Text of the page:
Hartford Courant | July 5, 2009

Dr. Shabnam Lainwala knew little about Connecticut when she and her husband, Vijay Murthy, began hunting for homes in June 2008. The neonatologist and her IT-executive spouse were relocating from the Boston area and wanted a community with a cosmopolitan feel, good schools and close proximity to Connecticut Children's Medical Center, where Lainwala, 43, would work.

West Hartford seemed a good fit, but the available homes then had small yards, needed too much work or exceeded the couple's $800,000 price cap.

Eventually, to their surprise, Lainwala and Murthy, 47, found the right house and neighborhood in Devonwood, a wooded subdivision in Farmington known for its million-dollar homes.

"Vijay saw it first and said, 'OK, you've got to see this house,'" Lainwala said of the 3,303-square-foot colonial.

Built in 1986, the home had the convenient location the couple wanted. It also featured an open floor plan they liked, updated fixtures, hardwood flooring and a redesigned kitchen. But with the $750,000 list price at the upper end of their budget, Lainwala and Murthy decided to keep looking.

Months later, when they looked at the house again and found the price had been reduced, they pounced. Their offer of $707,500 was accepted, plus a $1,500 credit.

"It was a phenomenal deal," said Rob Giuffria, a broker with Prudential Premier Homes and director of the firm's Farmington-based relocation service. "The median price in Devonwood is $950,000, and the range is $850,000 to $1 million. …This was exceptional."

The house is well suited for entertaining and can comfortably accommodate their parents, who visit annually from India, Lainwala said. Murthy's 10-year-old son also has plenty of room to grow, and subdivision regulations limit the number of trees owners can cut down.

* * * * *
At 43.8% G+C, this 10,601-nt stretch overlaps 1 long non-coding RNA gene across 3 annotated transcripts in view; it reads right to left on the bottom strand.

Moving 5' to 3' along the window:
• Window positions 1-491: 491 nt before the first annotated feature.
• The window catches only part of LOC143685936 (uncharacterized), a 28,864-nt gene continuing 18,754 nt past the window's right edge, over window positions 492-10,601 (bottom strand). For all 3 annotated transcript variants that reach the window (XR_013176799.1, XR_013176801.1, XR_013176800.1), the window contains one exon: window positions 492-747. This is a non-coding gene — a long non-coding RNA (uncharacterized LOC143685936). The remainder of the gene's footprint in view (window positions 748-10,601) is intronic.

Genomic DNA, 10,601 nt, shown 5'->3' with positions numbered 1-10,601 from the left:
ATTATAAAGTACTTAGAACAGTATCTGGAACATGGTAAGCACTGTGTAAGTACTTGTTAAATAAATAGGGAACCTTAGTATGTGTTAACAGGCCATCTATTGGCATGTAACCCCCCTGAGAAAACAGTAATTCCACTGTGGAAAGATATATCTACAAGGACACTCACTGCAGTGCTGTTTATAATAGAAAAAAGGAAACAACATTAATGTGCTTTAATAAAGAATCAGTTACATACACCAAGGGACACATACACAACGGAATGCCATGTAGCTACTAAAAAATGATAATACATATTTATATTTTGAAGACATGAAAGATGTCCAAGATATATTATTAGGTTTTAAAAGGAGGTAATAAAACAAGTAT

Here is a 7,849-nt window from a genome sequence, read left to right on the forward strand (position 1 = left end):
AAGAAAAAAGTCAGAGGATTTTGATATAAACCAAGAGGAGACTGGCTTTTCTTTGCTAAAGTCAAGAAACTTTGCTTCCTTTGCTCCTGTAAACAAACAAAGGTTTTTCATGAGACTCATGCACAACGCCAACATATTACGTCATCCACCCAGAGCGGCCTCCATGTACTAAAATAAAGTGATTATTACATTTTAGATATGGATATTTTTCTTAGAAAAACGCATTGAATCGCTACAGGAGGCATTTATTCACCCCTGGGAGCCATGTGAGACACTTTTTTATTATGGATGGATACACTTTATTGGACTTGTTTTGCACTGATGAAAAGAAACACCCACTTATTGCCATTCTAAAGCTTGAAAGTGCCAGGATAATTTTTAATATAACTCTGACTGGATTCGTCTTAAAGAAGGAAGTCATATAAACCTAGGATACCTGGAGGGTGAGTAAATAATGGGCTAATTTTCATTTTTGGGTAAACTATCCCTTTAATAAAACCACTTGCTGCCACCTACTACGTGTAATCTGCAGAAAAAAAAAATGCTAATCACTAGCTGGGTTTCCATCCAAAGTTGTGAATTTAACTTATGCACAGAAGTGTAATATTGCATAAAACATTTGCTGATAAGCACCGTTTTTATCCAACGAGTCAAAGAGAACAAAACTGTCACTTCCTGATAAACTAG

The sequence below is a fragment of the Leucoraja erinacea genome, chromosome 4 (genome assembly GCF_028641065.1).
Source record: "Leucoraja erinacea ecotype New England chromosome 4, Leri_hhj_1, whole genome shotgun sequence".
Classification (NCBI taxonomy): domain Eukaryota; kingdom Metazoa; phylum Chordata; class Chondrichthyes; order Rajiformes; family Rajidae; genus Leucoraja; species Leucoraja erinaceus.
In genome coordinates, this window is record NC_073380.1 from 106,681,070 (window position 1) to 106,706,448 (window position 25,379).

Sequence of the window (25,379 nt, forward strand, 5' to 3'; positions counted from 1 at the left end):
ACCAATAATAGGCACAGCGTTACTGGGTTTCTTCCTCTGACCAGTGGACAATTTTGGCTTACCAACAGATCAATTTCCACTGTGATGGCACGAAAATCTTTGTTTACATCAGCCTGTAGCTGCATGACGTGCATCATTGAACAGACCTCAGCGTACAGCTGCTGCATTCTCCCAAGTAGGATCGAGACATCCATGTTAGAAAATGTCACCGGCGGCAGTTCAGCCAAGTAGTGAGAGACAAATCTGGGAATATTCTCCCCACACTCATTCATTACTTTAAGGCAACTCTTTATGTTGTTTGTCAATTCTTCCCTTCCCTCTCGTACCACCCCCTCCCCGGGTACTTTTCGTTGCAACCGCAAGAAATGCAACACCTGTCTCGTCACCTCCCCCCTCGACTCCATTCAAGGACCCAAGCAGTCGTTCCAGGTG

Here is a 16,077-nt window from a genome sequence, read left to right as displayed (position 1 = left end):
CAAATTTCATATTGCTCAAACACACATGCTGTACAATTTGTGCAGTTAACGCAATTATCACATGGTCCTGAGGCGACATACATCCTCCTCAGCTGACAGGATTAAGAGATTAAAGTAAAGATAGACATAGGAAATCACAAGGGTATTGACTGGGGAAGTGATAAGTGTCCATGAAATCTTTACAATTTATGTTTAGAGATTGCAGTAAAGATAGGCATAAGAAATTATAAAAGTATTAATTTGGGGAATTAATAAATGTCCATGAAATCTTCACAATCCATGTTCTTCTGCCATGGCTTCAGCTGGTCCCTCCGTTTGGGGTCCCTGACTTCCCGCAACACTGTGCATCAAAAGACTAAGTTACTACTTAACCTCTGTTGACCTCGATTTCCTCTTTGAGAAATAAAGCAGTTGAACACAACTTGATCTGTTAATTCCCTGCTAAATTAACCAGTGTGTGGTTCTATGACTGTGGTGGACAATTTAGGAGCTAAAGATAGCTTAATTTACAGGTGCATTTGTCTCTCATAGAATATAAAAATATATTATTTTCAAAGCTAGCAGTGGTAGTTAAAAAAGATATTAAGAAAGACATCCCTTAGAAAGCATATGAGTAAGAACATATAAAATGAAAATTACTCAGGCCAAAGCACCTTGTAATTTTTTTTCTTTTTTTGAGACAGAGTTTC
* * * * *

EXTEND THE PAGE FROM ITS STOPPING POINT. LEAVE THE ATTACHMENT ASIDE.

"We like that," said Lainwala. "That was really a plus for us. It preserves the natural appearance."

There is traffic on Route 4, but coming from Boston, they are used to that, she said. Grocery stores are close, West Hartford isn't far and the commute to Hartford is 35 minutes in the morning and about 15 minutes on the return trip at night.

The house could easily fetch $800,000 or more once the market improves, Giuffria said. But Lainwala said she and her husband have no plans to sell any time soon. "We wanted to kind of settle," she said. "We hope to stay here for a long time."

— Loretta Waldman, Special to The Courant


• Population (2008): 25,227

• Median single-family home sales price (Jan.-May 2009): $281,000

• Median condo sales price (Jan.-May 2009): $210,000

• Number of single-family home sales (2007): 235

Less than $100,000: 0

$100,000 - $199,999: 14

$200,000 - $299,999: 60

$300,000 - $399,999: 61

$400,000 or more: 100

• Number of new housing permits in:

2008: 28

2007: 48

2006: 103

2005: 104

2004: 126

• Housing stock (2007): 10,568 units; 74 percent single-family

• Owner-occupied dwellings: 73 percent

• Housing stock age, pre-1950: 15 percent

SOURCES: Connecticut Department of Economic and Community Development; Connecticut Economic Resource Center; The Warren Group